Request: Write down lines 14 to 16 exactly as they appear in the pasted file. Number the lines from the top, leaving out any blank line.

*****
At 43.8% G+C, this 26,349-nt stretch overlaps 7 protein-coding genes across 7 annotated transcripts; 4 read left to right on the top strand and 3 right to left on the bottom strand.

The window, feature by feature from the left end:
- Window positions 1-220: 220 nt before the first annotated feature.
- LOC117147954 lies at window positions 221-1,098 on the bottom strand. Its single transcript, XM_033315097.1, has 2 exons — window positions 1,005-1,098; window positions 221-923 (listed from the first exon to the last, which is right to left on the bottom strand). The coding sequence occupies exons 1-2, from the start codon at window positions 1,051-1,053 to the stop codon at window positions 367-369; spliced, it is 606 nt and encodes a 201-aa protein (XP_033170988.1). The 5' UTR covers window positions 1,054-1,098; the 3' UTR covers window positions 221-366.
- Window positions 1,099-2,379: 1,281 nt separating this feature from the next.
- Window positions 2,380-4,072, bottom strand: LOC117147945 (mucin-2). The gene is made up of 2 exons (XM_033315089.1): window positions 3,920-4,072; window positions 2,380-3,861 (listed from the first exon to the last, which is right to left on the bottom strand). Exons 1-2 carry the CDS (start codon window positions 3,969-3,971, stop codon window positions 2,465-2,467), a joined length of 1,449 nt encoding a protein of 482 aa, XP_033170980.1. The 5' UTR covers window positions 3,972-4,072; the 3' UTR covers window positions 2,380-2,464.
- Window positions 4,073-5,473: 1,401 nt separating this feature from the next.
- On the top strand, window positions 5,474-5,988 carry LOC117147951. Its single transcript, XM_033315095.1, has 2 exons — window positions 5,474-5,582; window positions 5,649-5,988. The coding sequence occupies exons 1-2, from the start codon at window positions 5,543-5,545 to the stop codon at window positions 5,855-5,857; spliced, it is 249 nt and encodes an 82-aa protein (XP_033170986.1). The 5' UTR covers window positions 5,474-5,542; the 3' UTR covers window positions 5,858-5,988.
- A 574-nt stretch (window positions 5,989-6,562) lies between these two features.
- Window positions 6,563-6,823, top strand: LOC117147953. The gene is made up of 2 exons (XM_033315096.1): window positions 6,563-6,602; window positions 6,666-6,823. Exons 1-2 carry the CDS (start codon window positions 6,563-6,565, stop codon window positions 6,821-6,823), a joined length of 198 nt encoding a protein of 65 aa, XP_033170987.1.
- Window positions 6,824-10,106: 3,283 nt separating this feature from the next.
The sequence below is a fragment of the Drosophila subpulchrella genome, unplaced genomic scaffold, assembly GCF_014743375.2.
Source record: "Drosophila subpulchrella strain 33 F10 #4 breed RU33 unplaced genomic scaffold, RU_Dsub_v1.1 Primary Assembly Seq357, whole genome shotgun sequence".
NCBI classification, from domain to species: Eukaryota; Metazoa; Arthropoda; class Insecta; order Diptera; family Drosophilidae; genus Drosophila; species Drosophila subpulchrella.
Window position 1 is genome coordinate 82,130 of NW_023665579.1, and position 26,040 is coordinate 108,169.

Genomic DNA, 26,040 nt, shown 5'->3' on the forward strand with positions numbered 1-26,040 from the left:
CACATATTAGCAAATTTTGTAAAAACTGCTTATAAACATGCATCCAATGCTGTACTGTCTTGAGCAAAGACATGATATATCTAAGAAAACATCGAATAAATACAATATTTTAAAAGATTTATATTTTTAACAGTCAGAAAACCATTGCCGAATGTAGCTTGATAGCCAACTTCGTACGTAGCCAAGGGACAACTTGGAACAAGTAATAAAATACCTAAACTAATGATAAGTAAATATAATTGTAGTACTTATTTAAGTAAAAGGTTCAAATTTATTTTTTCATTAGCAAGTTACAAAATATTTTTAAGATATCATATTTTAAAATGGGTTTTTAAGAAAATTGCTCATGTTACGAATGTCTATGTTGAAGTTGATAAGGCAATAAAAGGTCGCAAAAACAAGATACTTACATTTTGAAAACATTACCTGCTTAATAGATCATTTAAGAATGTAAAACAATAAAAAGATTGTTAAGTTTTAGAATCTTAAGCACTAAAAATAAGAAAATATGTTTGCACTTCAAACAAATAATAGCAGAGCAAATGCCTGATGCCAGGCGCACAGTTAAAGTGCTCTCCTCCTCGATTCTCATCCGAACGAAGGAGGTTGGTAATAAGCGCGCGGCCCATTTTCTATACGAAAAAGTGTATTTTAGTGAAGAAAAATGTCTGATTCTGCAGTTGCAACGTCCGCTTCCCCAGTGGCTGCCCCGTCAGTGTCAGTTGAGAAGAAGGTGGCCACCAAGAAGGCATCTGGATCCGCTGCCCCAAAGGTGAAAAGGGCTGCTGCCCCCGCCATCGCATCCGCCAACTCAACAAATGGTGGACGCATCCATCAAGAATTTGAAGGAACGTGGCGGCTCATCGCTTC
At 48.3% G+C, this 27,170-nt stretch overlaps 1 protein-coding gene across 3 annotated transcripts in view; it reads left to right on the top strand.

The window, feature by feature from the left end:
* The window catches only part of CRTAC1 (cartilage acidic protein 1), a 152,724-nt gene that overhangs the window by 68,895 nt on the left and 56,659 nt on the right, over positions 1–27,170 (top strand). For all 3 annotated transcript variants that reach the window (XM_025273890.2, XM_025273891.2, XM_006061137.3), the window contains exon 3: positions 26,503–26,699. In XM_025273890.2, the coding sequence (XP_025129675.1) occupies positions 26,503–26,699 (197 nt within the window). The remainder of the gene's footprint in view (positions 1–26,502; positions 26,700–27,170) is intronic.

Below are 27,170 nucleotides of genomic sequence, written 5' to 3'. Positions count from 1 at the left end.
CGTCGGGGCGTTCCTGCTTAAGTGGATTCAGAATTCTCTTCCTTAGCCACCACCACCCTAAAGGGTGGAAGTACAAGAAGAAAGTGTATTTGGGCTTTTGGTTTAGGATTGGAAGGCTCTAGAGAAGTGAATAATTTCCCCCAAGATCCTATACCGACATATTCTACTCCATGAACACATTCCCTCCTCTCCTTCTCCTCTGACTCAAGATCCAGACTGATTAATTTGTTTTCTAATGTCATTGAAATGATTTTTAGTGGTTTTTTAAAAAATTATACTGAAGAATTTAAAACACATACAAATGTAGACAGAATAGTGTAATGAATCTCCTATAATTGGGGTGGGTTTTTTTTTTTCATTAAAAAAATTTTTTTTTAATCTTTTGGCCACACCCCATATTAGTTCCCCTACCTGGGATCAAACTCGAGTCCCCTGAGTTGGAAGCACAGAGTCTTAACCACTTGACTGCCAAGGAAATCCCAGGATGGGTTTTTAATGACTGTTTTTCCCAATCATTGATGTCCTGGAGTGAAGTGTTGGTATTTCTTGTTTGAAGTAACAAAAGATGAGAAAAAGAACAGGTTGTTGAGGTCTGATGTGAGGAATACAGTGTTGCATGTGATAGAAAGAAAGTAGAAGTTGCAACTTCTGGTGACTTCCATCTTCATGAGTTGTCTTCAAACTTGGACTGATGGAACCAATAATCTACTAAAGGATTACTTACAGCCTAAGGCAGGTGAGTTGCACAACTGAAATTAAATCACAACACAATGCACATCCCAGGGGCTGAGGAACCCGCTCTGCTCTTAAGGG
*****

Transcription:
NCBI classification, from domain to species: Eukaryota; Metazoa; Arthropoda; class Insecta; order Diptera; family Drosophilidae; genus Drosophila; species Drosophila subpulchrella.
Window position 1 is genome coordinate 82,130 of NW_023665579.1, and position 26,040 is coordinate 108,169.

Genomic DNA, 26,040 nt, shown 5'->3' on the forward strand with positions numbered 1-26,040 from the left: